Fighting for better pay and the freedom to strike

Going beyond calls for a raise, baggage handlers at Philadelphia International Airport went on a one-day strike Thursday, citing what they alleged was intimidation and harassment by management.
“They tell us, if you go on a strike, you’re gonna lose your job,” said Sarina Santos, 29, a PrimeFlight baggage handler who took part in the strike. “I just want to feel they respect us.”
“PrimeFlight has been violating federal law by threatening them for talking, sharing their stories about the wages, the working conditions,” said Gabe Morgan, state director of 32BJ SEIU, which organized these employees.
In May, the city charter was changed in a voter referendum to require a $10.88 minimum hourly wage for workers employed by subcontractors working on city contracts or leases.
But local employees of PrimeFlight, a North Carolina-based subcontractor for several airlines, did not get a raise. PrimeFlight did not respond to requests for comment.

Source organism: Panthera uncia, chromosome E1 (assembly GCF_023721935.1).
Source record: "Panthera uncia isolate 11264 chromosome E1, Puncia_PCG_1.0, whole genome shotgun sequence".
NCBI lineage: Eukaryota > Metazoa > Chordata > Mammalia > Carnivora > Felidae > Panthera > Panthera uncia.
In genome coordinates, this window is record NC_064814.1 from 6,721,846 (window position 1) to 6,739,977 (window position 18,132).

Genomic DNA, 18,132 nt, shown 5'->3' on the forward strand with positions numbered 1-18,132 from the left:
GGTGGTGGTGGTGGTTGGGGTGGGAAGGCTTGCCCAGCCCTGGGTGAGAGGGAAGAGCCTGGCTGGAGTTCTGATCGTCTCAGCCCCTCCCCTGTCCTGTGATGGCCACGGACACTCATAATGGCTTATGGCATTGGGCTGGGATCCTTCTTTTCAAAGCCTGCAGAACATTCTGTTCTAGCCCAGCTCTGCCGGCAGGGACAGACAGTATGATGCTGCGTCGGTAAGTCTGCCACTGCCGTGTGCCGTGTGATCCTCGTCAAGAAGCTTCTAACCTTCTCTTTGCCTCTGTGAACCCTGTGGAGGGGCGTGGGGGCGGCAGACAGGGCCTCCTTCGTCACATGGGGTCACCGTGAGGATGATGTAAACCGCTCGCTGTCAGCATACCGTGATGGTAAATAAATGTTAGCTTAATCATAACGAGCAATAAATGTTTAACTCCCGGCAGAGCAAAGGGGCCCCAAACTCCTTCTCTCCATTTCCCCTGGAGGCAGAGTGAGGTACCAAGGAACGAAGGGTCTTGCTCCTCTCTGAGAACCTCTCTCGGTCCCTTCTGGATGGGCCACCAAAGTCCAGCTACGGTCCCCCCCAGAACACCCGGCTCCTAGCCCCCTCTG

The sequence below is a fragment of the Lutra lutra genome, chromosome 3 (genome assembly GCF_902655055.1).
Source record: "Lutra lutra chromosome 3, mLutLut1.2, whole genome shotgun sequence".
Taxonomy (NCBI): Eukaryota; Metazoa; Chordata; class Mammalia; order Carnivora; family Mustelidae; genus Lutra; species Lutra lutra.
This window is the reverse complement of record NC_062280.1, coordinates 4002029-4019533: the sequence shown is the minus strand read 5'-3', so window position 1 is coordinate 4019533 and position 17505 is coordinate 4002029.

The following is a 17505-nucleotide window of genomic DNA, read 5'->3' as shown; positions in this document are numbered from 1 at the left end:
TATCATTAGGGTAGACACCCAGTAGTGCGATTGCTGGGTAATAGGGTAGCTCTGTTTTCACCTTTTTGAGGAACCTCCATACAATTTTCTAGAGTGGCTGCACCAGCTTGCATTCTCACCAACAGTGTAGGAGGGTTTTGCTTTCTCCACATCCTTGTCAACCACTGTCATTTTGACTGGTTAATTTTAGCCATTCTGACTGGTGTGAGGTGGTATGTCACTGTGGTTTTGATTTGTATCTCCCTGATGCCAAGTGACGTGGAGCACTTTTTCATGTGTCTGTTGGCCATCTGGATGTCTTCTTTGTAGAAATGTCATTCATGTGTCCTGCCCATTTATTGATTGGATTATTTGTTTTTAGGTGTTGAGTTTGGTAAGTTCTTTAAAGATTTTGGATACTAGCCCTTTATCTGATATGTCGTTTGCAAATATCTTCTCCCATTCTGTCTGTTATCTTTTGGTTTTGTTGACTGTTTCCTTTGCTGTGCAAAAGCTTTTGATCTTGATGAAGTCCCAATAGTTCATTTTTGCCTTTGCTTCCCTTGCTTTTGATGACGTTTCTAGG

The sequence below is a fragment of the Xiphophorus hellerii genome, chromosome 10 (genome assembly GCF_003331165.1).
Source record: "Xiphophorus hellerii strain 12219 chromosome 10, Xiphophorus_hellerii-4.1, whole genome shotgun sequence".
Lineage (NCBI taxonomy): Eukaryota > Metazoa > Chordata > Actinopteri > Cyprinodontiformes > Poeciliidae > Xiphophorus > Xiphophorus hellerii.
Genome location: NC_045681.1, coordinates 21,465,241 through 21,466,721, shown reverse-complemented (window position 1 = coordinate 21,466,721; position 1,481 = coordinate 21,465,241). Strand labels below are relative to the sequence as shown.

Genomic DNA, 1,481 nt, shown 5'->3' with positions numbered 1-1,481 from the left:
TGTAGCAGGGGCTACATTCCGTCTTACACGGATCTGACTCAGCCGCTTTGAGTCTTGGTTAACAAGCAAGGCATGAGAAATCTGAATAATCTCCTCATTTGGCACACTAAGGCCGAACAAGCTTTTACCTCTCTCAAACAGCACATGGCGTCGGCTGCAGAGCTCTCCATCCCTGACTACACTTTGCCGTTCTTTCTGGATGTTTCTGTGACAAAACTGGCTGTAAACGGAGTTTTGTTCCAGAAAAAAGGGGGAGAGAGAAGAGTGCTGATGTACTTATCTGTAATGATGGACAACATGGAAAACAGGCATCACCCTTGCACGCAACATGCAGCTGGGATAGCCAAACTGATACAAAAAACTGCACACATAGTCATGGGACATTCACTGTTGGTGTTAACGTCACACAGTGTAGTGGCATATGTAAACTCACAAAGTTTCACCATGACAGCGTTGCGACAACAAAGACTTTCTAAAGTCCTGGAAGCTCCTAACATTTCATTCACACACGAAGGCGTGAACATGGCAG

“No one can really live off $7.25,” said line queue supervisor Misha Williams, 23, who was fired after leading an earlier protest. She says she was terminated in retaliation.
Despite the strike by 50 to 100 employees outside the B/C terminal departures door, there was “no impact on airport operations,” said airport spokesman Mark Pesch.
As the strikers picketed and chanted, City Council passed a resolution requiring the airport to try to resolve the labor dispute and pledging “lawful action” if any strikers lose their jobs.
“It’s about making sure that the individuals who are the engine of the Philadelphia International Airport are taken care of,” said City Councilmen Kenyatta Johnson, who introduced the resolution with Councilman Curtis Jones Jr.
When subcontracts at the airport expire this summer the airport will have a chance to negotiate terms to mandate that the $10.88 wage is met by companies like PrimeFlight, Johnson said.
With companies such as PrimeFlight, whose workers claim it does not support the new law, “that’s something we must monitor,” Johnson said.

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